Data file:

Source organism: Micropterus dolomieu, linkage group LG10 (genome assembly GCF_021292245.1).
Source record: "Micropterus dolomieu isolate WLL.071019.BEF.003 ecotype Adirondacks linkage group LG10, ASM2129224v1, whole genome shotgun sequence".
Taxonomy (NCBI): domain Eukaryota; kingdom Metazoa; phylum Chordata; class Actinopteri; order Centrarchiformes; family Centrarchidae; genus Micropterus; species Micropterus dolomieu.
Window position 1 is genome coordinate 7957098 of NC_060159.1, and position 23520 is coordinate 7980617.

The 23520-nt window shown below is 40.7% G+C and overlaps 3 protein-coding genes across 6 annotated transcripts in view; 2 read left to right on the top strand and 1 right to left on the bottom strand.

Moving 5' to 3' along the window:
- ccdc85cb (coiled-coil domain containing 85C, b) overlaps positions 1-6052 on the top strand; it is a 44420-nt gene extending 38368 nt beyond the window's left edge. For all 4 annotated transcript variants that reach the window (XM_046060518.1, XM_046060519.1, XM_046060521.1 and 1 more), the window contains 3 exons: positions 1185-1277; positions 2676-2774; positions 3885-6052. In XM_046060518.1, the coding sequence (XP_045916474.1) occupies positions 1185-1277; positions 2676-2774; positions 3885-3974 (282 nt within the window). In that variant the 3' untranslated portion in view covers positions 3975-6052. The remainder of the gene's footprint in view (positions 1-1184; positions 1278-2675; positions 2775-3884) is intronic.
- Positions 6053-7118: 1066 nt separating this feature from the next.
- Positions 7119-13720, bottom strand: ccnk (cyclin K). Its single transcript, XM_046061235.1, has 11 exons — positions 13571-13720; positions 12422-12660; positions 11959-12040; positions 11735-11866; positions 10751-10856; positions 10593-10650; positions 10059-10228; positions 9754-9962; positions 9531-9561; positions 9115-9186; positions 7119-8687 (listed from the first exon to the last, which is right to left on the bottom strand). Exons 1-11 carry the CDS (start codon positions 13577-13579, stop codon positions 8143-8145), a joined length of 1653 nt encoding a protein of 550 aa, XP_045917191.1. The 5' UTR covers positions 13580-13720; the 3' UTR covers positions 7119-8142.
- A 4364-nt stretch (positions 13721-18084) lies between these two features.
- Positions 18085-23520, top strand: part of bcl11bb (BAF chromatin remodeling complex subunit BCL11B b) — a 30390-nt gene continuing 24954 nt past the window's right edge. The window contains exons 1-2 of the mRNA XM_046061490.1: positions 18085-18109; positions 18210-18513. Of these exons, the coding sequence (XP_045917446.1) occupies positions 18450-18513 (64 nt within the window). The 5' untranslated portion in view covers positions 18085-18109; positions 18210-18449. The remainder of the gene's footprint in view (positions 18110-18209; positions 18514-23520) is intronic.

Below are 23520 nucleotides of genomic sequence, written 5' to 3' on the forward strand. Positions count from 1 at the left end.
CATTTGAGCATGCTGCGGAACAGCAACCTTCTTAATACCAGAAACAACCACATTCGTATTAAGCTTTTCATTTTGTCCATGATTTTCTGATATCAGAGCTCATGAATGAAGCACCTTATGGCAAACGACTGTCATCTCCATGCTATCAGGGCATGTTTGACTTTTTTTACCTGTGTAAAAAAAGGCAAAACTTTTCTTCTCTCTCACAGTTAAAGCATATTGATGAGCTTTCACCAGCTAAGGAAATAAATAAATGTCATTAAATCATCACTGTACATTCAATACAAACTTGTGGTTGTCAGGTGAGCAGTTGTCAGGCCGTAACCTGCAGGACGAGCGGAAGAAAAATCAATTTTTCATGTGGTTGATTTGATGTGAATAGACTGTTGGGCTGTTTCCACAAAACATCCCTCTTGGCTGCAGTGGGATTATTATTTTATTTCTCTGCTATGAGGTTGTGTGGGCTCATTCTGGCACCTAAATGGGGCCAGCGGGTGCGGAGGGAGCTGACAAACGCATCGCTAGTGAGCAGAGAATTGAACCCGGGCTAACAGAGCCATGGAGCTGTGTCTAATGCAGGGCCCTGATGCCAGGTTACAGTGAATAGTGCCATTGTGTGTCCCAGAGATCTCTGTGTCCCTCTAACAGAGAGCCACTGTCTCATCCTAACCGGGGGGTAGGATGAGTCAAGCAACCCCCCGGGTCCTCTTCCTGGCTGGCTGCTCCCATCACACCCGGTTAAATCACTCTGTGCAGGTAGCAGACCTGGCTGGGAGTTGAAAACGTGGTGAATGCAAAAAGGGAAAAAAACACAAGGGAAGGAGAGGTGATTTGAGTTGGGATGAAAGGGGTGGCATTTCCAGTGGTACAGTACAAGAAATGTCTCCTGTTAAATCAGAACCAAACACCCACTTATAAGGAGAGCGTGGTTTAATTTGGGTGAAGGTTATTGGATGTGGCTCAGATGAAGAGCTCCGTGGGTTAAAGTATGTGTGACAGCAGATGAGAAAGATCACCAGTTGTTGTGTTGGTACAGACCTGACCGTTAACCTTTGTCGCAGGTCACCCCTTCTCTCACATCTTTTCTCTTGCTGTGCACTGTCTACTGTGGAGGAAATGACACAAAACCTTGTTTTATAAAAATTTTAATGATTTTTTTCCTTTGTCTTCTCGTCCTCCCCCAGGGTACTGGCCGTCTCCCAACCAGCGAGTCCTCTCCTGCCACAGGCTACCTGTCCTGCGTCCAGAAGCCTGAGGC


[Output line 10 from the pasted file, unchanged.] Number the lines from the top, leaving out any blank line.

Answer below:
- A 4364-nt stretch (positions 13721-18084) lies between these two features.